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In Guns, Germs and Steel, why does Diamond say writing is important for a civilization?

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kelseyplasenc... | eNotes Newbie

Posted July 21, 2013 at 8:35 PM via iOS

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In Guns, Germs and Steel, why does Diamond say writing is important for a civilization?

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rrteacher | College Teacher | (Level 1) Educator Emeritus

Posted July 21, 2013 at 11:33 PM (Answer #1)

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The answer to this question can be found in chapter twelve of Guns, Germs, and Steel. The development of writing was one of the factors that enabled European conquerors to conquer other peoples around the world, who mostly lacked literacy. This is because they could develop maps, read and write accounts of other explorers that provided information about the peoples they encountered, and other advantages. As Diamond writes:

Knowledge brings power. Hence writing brings power to modern societies, by making it possible to transmit knowledge with far greater accuracy and in far greater quantity and detail, from more distant lands and more remote times.

Of course, nonliterate people could share information too, but literate Europeans could do it more efficiently, and literacy "marched together with weapons, microbes, and centralized political organization as a modern agent of conquest." In explaining why some societies, particularly Eurasian societies, developed writing while others did not, Diamond argues that the development of writing was generally only achieved by complex, stratified societies that practiced settled agriculture. He has already spent much of the book explaining the geographic and other advantages that led some societies to develop these achievements. The point is that Eurasian civilizations did not develop writing because they were smarter, more advanced, or even that they were possessed of any cultural attributes that were more suited to the development and spread of learning. But writing was crucial to the establishment of European power over peoples around the world.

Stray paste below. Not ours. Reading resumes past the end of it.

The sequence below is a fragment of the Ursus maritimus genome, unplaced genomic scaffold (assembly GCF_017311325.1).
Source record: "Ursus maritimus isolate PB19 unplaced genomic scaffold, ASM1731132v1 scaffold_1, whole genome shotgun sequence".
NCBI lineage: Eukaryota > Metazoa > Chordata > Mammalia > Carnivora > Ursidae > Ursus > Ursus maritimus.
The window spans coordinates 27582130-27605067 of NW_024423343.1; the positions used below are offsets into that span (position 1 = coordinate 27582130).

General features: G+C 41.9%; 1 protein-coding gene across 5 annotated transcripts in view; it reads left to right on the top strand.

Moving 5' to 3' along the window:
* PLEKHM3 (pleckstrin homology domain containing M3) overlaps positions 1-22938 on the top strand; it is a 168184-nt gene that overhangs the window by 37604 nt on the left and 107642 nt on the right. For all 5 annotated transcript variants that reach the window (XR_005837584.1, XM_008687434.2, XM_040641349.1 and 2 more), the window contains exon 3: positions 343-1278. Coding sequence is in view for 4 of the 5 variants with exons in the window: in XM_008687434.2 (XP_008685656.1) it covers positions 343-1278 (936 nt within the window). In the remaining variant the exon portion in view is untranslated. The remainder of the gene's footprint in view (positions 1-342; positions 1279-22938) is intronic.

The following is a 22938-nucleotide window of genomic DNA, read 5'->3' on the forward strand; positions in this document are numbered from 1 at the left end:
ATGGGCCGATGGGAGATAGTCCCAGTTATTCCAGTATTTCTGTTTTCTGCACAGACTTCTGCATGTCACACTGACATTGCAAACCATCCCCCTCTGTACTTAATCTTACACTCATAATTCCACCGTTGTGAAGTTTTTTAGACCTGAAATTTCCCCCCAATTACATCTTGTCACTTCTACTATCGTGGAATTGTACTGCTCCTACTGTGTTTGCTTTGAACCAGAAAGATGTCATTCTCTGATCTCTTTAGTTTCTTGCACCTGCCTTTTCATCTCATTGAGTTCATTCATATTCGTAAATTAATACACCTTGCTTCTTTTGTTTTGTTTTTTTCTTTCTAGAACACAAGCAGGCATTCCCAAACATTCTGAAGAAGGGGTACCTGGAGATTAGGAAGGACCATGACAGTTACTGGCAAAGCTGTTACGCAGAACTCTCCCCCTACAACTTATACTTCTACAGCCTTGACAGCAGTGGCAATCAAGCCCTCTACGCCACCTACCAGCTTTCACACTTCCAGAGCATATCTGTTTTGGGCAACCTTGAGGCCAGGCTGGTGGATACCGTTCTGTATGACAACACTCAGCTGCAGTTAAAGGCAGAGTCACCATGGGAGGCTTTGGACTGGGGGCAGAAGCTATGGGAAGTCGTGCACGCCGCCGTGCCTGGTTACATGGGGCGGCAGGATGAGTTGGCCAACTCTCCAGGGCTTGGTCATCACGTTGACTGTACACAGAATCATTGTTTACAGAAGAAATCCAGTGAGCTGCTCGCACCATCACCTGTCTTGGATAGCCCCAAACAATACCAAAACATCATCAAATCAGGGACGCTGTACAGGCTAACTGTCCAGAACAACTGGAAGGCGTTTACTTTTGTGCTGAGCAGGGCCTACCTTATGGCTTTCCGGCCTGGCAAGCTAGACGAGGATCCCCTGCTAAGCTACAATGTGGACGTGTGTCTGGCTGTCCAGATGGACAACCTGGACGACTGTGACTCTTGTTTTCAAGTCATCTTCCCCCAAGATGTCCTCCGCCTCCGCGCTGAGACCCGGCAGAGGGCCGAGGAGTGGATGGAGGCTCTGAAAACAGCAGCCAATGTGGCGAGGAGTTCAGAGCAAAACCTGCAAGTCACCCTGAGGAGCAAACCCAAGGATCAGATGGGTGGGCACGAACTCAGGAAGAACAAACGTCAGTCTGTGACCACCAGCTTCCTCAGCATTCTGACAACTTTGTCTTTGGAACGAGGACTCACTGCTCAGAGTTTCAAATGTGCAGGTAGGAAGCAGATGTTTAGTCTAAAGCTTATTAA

Source: Jared Diamond, Guns, Germs, and Steel: The Fates of Human Societies (New York: W.W. Norton, 1999) 215-216.

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